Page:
Russia asserting its rights in Arctic to gain access to resources
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The resource race of the 21st century requires that nations seek resources from every corner of the globe to meet growing demand.169 The seas—long considered valuable sources of minerals, food, and now, energy—are no exception.170
Not surprisingly, nations are racing to stake a claim to these resources.171 Russia made a bold move in August of 2007 by planting a flag on the Arctic Seacap at the North Pole in an attempt to reinforce claims it has been making since 2001 that it owns the resources on the floor of the Arctic Ocean.172 The Arctic Seacap is an especially sought after area since it “may hold billions of gallons of oil and natural gas—up to 25 percent of the world’s undiscovered reserves”173 and is rapidly melting, making it navigable for the first time.174 Russia’s actions met immediate resistance from members of the international community, and have sparked debate over the resources the sea holds and who their lawful owner is.175 In fact, one journalist commented that “[t]he polar dive was part publicity stunt and part symbolic move to enhance [Russia’s] disputed claim to nearly half the Arctic seabed.”176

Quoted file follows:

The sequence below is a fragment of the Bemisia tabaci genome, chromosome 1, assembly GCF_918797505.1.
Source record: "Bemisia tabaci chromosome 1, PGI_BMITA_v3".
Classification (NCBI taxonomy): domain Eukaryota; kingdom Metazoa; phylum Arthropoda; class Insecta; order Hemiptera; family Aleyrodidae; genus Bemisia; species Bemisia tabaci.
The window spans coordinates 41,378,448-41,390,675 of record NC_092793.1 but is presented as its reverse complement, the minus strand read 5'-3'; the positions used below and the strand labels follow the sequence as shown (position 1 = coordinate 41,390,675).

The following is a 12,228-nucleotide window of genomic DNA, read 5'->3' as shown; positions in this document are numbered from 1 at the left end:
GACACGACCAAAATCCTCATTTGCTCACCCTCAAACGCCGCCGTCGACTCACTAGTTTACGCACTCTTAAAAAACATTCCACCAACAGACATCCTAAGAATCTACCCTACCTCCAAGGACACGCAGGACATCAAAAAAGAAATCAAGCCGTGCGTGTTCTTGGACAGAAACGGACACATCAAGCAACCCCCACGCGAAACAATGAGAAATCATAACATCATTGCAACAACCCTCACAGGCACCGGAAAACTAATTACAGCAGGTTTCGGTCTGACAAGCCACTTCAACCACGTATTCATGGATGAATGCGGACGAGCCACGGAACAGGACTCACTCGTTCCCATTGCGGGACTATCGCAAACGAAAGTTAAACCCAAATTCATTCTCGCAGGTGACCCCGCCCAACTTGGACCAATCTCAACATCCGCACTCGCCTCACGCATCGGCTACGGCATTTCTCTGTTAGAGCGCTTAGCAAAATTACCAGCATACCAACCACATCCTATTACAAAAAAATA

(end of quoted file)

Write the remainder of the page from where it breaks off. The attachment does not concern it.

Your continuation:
Russia, Denmark, Norway, and Canada are staking their claims to Arctic resources but the United States, which has conducted research on how far the continental shelf extends from Alaska toward the North Pole, cannot submit any of its evidence because it is not a party to the UN Convention on the Law of the Sea (UNCLOS).
Russia has made no secret of their ambitious and aggressive plans for dominating the Arctic region and its resources. U.S. inattention to their advances could pose a long-term strategic threat to U.S. national security.